ACS Climate Science Toolkit | Oceans, Ice, and Rocks
Take a deep breath. It’s possible that among the molecules of the CO2 you inhaled some were emitted from burning the first tonne of coal in the first steam engine built by James Watt—the engines that powered the Industrial Revolution. Since that first engine began operating, more than 300 gigatonnes of carbon, GtC (≈ 1,100 Gt CO2), from the fossil fuel reservoir in this figure have been added to the atmosphere by human activities. About two-thirds is still there, included in the 800 GtC in the figure. Much of the rest is in the ocean.
Assuming that about half of Watt’s emitted CO2 is present and well-mixed in the atmosphere, one breath would contain over 7 million of those molecules. This neglects the exchanges with other reservoirs shown in the figure.
Chemistry, Atmospheric CO2, and Ocean Acidification,” Annu. Rev. Earth Planet. Sci.,
2012, 40, 141-165
In addition to the ocean’s role as an energy reservoir moderating Earth’s climate, this figure illustrates its important role as a carbon reservoir interacting with the atmosphere. Almost all of the carbon in the atmosphere, the ocean, and the sediments is in its most oxidized form as CO2 or carbonates, HCO3– and CO32–, in solution or precipitates, largely CaCO3. The interactions shown in the figure had been essentially in equilibrium for millennia before the Industrial Revolution. The sudden (on a geological timescale), and continuing, two-century injection of CO2 into this chemical system has upset the balance and we are now observing the effects of the disturbed annual to centennial interchanges noted in the figure. To see how adding CO2 affects the system, first we need to consider the major reactions going on in the ocean-atmosphere system.
This figure represents how carbon is stored and interchanged among various reservoirs on Earth. The numbers in the labeled boxes are gigatonnes (1015 g) of carbon, GtC, in that reservoir. The numbers associated with the interchange arrows are approximate annual fluxes, GtC·yr–1, between reservoirs. The numeric values are for 2012. The timescales are an indication of how long it takes a change within the denoted reservoirs to come to equilibrium. Sedimentary rocks, formed from these sediments deep in the Earth over even longer times than here, constitute the largest carbon reservoir of all, about 100,000,000 GtC.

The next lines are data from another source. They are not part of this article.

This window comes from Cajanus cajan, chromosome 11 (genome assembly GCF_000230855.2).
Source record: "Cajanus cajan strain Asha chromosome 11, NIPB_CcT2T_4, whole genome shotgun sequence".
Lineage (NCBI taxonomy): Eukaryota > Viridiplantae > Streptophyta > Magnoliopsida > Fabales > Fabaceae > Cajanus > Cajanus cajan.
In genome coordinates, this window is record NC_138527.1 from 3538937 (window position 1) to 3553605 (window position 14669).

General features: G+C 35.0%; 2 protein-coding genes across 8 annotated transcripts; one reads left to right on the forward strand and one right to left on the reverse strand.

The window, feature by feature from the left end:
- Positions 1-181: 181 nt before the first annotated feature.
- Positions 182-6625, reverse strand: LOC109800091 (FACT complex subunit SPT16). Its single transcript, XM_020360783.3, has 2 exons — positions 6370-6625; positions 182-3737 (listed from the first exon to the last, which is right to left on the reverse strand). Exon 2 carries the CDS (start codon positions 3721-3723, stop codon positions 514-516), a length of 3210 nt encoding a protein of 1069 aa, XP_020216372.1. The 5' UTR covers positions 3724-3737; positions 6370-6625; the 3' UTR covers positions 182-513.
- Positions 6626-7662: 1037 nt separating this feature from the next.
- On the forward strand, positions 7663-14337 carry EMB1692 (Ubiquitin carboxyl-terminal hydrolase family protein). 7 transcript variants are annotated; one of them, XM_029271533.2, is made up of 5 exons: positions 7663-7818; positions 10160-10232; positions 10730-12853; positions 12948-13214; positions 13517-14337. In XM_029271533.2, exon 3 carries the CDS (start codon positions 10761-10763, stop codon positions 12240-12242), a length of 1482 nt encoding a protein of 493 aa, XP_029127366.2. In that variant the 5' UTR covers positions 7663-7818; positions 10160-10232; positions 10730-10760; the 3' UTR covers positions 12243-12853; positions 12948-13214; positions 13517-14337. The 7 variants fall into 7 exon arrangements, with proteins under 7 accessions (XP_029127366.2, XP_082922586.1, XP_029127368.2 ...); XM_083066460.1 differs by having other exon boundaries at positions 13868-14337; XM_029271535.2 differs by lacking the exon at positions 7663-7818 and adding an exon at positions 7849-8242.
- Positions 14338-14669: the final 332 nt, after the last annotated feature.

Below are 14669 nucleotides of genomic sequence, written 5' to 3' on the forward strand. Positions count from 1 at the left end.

The solubility of CO2 in seawater increases with the pressure of the gas and decreases as the temperature and salinity of the seawater increase. The dissolution equilibrium reaction is
CO2(g) ⇔ CO2(aq). . . . . . . . . . . . . . . . . . . . . . . . . . . . . . . . . . . . . . . . . . . . . . . . . . . . . . (1)
Dissolution of gases in the ocean takes a relatively long time to come to equilibrium. Mixing gas and liquid at the surface is inefficient, even with wind agitating the liquid surface. Mixing of the upper layers of the ocean with the next lower layers takes many years, as exemplified by energy transfer in the top layers, and movement of surface layers to the deep ocean takes centuries. Thus, some of the CO2 from fossil fuel combustion dissolves in the top layers of the ocean in a few years, while some of the rest requires centuries or millennia to come to solubility equilibrium with the entire ocean.
This equilibrium is temperature sensitive. For example, during a glacial period, the system has many thousands of years to reach equilibrium at a low ocean temperature. As the ocean temperature increases at the beginning of an interglacial period, the equilibrium shifts to the left. CO2 becomes less soluble, its atmospheric concentration increases, and it contributes to further warming via its greenhouse effect.
Once dissolved, the rapid reactions of CO2(aq) with water and further acid-base and ionic solubility reactions are what make the system more complex than the simple dissolution of a nonreactive gas.
CO2(aq) + H2O ⇔ HCO3–(aq) + H+(aq) . . . . . . . . . . . . Ka1 . . . . . . . . . . . . . . . . (2)
HCO3–(aq) ⇔ CO32–(aq) + H+(aq) . . . . . . . . . . . . . . . . . . Ka2 . . . . . . . . . . . . . . . . (3)
The equilibrium constants here represent the successive acid dissociation constants for carbonic acid, H2CO3. However, aqueous solutions of CO2 contain only a minuscule amount of H2CO3, so the production of the initial hydronium ion, represented by H+(aq), is more accurately characterized by equation (2) and its equilibrium constant.
The Arrhenius acid-base formulation is used here, even though solvated protons, H+(aq), do not exist in aqueous solution, because it helps to focus on the carbon-containing species. Explicitly including the hydronium ion, H3O+, and the Brönsted-Lowry base, H2O, needlessly complicates the equations.
In seawater,at pH = 8.2, the distribution among the three inorganic carbon-containing species, CO2(aq), HCO3–(aq), and CO32–(aq), is about 0.5%, 89%, and 10.5%, respectively. You see that the first equilibrium, equation (2), lies far to the product side, with very little CO2(aq) left unreacted in solution, while the second, equation (3), favors the reactant side, thus making the bicarbonate ion, HCO3–(aq), the predominant inorganic carbon species in the ocean.